The city provided her a platform to find herself. She only realized well into adulthood, for instance, that she was gay. Around that time, a friend named Wendy Johnson became a love interest, then a longtime girlfriend. The two also became business partners, opening a needlepoint shop on the Upper East Side called 2 Needles.
In the early 1990s, Ms. Chaarte and Ms. Johnson retired and moved to San Miguel de Allende, a picturesque city about 200 miles northwest of Mexico City that had long been a haven for expatriates.
Ms. Chaarte stayed busy in retirement. She became involved with a local animal shelter. She went dancing, with a soft spot for the Glenn Miller Orchestra. She dressed plainly, in slacks and big shirts, but sometimes donned a tuxedo for special events. She stayed engaged with American politics, diligently sending absentee ballots and keeping up with cable news. Once, while watching a segment on President Donald Trump, she threw a coffee mug at her television and shattered the screen.
“She was very spontaneous,” said Isaac Uribe, a friend in Mexico.
As Ms. Chaarte grew older and her health declined, she became a begrudging, yet diligent, member of a local gym.
“Why the heck am I not dead yet, Janis?” she would say, in slightly more profane terms, as a sort of ritual greeting to her trainer and longtime friend, Janis McDonald.
Ms. McDonald described Ms. Chaarte, lovingly, as a curmudgeon. She had the hard shell of a New Yorker. But inside, there was something else, something only her closest friends glimpsed in those moments when she let herself become vulnerable.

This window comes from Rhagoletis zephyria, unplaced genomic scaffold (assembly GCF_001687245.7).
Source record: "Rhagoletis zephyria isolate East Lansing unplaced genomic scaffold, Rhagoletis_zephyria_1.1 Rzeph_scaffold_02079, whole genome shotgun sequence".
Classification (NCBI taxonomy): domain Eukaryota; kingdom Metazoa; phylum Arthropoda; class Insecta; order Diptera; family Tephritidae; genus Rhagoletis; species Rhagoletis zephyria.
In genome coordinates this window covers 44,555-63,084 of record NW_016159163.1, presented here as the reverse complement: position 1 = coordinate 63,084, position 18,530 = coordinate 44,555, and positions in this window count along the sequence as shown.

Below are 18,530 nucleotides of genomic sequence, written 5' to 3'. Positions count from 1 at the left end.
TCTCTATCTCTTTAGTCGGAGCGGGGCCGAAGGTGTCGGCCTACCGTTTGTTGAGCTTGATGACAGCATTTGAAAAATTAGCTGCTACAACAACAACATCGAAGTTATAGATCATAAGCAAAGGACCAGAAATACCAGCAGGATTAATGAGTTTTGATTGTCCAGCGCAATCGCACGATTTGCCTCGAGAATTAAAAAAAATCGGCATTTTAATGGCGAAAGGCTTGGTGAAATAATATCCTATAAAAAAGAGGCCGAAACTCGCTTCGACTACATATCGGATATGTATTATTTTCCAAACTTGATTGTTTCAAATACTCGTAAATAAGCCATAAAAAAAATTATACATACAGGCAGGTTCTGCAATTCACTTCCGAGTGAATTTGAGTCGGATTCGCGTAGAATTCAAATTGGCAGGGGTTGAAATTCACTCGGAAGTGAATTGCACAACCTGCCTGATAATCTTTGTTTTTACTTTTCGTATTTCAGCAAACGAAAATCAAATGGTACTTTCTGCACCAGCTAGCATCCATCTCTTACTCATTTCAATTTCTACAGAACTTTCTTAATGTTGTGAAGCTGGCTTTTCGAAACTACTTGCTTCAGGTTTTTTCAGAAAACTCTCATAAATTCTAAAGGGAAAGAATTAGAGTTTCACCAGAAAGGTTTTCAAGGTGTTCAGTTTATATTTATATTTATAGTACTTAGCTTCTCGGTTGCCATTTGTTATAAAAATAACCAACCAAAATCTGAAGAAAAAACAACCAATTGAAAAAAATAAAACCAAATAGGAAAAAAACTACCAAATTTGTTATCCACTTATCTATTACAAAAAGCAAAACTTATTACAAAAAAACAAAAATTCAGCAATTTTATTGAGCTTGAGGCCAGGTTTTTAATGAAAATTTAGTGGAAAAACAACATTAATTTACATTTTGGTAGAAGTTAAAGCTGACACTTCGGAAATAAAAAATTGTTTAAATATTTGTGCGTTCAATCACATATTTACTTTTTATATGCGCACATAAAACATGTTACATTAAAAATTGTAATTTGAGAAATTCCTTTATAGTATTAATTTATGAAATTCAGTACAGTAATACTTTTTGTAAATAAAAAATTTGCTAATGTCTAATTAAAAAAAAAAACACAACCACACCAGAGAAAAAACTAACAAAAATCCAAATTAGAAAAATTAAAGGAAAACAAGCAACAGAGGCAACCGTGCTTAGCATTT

It was a sadness born of something deep in her past.
A Picture and a Revelation
On a summer night about a year and a half after Ms. Chaarte’s death, Ms. McDonald was looking at a photograph of her friend on her mantel — beside a small jar holding three tablespoons of Ms. Chaarte’s ashes — at her home in San Miguel de Allende.
For months, Ms. McDonald had been working with Mr. Johnson, the lawyer, to settle Ms. Chaarte’s will. Her estate was not enormous, but she had divided it with care and generosity: She left thousands of dollars each to five of her friends, as well as to two former housekeepers and a former hairdresser.
Though Ms. McDonald and Mr. Johnson had never met, they had developed a warm rapport. Knowing that Mr. Johnson had never met Ms. Chaarte, either, Ms. McDonald decided spontaneously to snap a photograph of the frame on her mantel and email it to him.
Ms. McDonald loved the picture, which shows Ms. Chaarte’s face contorted comically in exasperation. In her arms is a baby boy.
“I thought you might get a kick out of a photo of Patricia and her son,” Ms. McDonald wrote.
The next morning in New York, Mr. Johnson read the email, saw the picture and was dumbfounded.
“What, what, what?” he said to himself.
Soon, he and Ms. McDonald were on the phone. He asked her if Ms. Chaarte indeed had a son. She replied that Ms. Chaarte did. He told her that they needed to find him.
“He’s dead,” Ms. McDonald said.
She assumed Mr. Johnson had known all this — after all, she wondered: Hadn’t Ms. Chaarte and her son been buried together?
The Tragedy of Her Life
Everyone said Dana Bassett looked just like his mother.
He was born in 1954, though his mother — Ms. Chaarte — had not planned on getting pregnant. She had no relationship with the father, and had decided to get an abortion. But when she arrived for her appointment, she found that she could not go through with it.
“So she fled, literally,” said Melanie Nance, a longtime friend. “She decided, Well, I’m just going to have this baby.”
Ms. Chaarte raised Dana alone in downtown Manhattan, worrying always about whether she could keep him out of trouble. She showered him with love. It never felt like enough.
That anxiety, in part, led her to marry a friend, Abner Chaarte, when Dana was young. She thought, according to friends, that her son needed a father figure in his life. The marriage did not last very long. But the friendship endured, and she kept his last name.
Despite her efforts, Ms. Chaarte’s fears were realized: Dana, who kept his mother’s maiden name, succumbed to the worst influences around him. He was 14 when heroin entered his life. Slowly he slipped away. His mother tried sending him to rehab, but to no avail. A few years later, he died of an overdose.